Product Rules in CPQ

CPQ Product Rules

What are Product Rules in CPQ?

Product rules are the guidelines and conditions CPQ software uses to determine which products and services can be included in a quote or configuration. A CPQ admin creates them to ensure sales reps only offer valid and compatible products to customers and prevent potential errors or conflicts.

Product rules vary in complexity. Examples include:

  • Minimum and maximum quantity limits
  • Compatible or incompatible products
  • Required and optional components for a product bundle

Without specific rules in place, sales reps and buyers have no way of knowing which products or components go together. This leads to inaccurate quotes, order errors, and additional friction in the purchase process.


  • Configuration rules
  • Product configuration logic

Why Product Rules are an Essential CPQ Feature

CPQ software is the platform your sales team uses to visually build sales quotes and proposals. During sales qualification, they gather information about their customer’s needs and preferences. Then, using this information and guided by product rules, they quickly configure a quote that reflects the customer’s requirements.

Without product rules, CPQ software doesn’t have a clear idea of what your company’s products and services are, how they work together, or how the seller should configure them. So, the rules engine is one of the main features that makes CPQ so effective.

Benefits of product rules include:

  • Reduced margin for error. Perhaps most importantly, rule logic ensures sales reps and customers can’t assemble quotes that are impossible to order or contain incorrect components.
  • Higher customer satisfaction and conversion rates. If one of your team members closes a customer on a configuration that isn’t deliverable, you lose credibility. In some cases, they may be uninterested in the product’s deliverable configurations altogether. Other times, they’ll be frustrated at the additional steps they have to go through to make a purchase.
  • Improved sales efficiency. With product rules in place, sales reps can quickly configure quotes without wasting time on manual checks or cross-referencing different products. They also won’t have to go back and correct errors.
  • More automation opportunities. Once you know your CPQ will only return valid configurations, you can build other automation and self-service features. You might eliminate steps in the sale by automating approval workflows for standard product bundles or trigger discounts at certain quantities or price tiers. You could also create a customer-facing product configurator by integrating CPQ with your website, so buyers could order/reorder products or change their subscriptions.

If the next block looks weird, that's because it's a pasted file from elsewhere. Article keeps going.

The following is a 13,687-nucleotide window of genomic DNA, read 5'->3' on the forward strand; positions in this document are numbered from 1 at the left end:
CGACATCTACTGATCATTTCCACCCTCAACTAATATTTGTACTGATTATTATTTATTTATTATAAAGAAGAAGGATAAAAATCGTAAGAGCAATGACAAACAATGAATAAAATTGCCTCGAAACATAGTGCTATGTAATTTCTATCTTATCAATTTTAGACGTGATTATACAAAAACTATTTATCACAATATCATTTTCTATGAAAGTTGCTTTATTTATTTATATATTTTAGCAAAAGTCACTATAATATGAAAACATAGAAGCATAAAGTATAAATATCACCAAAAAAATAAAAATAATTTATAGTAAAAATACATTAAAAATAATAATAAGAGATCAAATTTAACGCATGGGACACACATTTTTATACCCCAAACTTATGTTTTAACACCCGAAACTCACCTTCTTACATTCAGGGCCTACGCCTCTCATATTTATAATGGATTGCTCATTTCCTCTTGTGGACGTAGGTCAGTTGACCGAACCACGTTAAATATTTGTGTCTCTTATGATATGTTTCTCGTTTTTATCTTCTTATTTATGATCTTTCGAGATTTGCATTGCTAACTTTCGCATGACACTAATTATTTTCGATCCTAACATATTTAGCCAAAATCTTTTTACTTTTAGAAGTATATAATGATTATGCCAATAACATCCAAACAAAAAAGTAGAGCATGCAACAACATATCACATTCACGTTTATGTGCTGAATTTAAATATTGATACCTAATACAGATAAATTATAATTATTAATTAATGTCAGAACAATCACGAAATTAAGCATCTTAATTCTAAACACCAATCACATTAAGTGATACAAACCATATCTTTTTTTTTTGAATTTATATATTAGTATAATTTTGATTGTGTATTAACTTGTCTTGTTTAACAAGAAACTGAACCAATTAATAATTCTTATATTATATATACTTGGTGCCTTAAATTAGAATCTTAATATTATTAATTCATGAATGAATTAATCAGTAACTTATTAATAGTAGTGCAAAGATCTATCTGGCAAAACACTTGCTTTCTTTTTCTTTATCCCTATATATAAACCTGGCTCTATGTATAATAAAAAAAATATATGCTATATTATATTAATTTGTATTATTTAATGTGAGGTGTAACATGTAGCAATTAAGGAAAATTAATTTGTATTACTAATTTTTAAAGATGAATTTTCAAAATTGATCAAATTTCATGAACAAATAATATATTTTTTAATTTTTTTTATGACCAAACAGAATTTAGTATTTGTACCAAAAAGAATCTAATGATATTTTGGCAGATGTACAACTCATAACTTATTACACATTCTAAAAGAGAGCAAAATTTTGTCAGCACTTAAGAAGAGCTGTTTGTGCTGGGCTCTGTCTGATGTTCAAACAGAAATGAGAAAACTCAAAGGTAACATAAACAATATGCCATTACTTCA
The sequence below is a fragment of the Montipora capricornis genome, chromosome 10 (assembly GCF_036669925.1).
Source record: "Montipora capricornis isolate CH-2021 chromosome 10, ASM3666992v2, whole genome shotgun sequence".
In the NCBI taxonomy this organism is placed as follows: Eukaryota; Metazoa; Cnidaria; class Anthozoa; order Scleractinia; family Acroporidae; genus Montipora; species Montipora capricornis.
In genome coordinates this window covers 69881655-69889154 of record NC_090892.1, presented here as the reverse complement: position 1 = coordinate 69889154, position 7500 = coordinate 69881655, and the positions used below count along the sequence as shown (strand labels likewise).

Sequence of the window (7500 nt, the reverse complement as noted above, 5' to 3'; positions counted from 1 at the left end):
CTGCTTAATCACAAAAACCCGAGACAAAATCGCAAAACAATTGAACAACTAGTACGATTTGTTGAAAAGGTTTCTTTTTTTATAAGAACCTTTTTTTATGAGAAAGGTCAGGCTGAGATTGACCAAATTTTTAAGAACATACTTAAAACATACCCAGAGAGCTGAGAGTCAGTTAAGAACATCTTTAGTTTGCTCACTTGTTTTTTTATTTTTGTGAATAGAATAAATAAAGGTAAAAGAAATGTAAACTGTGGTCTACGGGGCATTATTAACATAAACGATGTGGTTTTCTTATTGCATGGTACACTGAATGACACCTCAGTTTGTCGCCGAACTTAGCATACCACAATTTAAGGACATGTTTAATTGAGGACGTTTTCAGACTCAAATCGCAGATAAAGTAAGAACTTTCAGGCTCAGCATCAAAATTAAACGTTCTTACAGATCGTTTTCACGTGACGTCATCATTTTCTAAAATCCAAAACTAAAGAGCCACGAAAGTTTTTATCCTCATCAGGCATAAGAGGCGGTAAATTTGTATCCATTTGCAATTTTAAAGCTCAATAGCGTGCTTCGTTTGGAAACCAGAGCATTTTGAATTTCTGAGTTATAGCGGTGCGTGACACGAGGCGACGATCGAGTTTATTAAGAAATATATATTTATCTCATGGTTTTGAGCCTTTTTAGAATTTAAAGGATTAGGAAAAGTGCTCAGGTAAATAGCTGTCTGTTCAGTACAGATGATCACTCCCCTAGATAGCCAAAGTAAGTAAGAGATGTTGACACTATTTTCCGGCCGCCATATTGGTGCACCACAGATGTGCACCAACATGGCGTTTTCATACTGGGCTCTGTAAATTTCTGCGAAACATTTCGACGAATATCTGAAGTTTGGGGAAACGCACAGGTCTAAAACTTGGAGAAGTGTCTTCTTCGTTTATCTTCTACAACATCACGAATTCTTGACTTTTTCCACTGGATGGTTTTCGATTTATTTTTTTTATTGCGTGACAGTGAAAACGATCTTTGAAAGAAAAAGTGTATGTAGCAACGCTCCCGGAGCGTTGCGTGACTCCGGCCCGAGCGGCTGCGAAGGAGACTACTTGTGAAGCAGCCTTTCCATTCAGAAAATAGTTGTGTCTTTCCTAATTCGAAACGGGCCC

How Product Rules Work

Product rules are based on logic, which a CPQ administrator establishes on the backend of the software during CPQ implementation. On an ongoing basis, they will update and maintain those rules as product lines change, new products are added, and existing ones are phased out.

Rules-based logic determines how products are displayed and interact with one another during configuration.

  1. Sales reps select a base product to start building their quote.
  2. Based on the configuration rules, they can add compatible or required components to create a complete solution for their customer.
  3. As sales reps make selections, the CPQ software validates that their choices follow the established rules. If a conflict or error arises, it will provide an error message and help the seller correct their configuration.
  4. Once the configuration is complete, the sales rep can generate a quote for the customer to review and approve (using the same platform).

Setting product rules in CPQ is like setting your availability on a calendar app like Calendly or Google Calendar. When you block off certain times, the person booking the meeting won’t see why. They’ll only see when you’re free to meet. And, of course, failure to specify availability on your end of the app would result in conflicting availability.

Product rules are similar — you configure them on the backend of your CPQ tool. On the frontend, it only shows your reps which products they can choose and how those choices impact the final quote.

Types of CPQ Product Rules

There are four types of product rules in CPQ: validation, selection, filter, and alert rules.

Validation Rules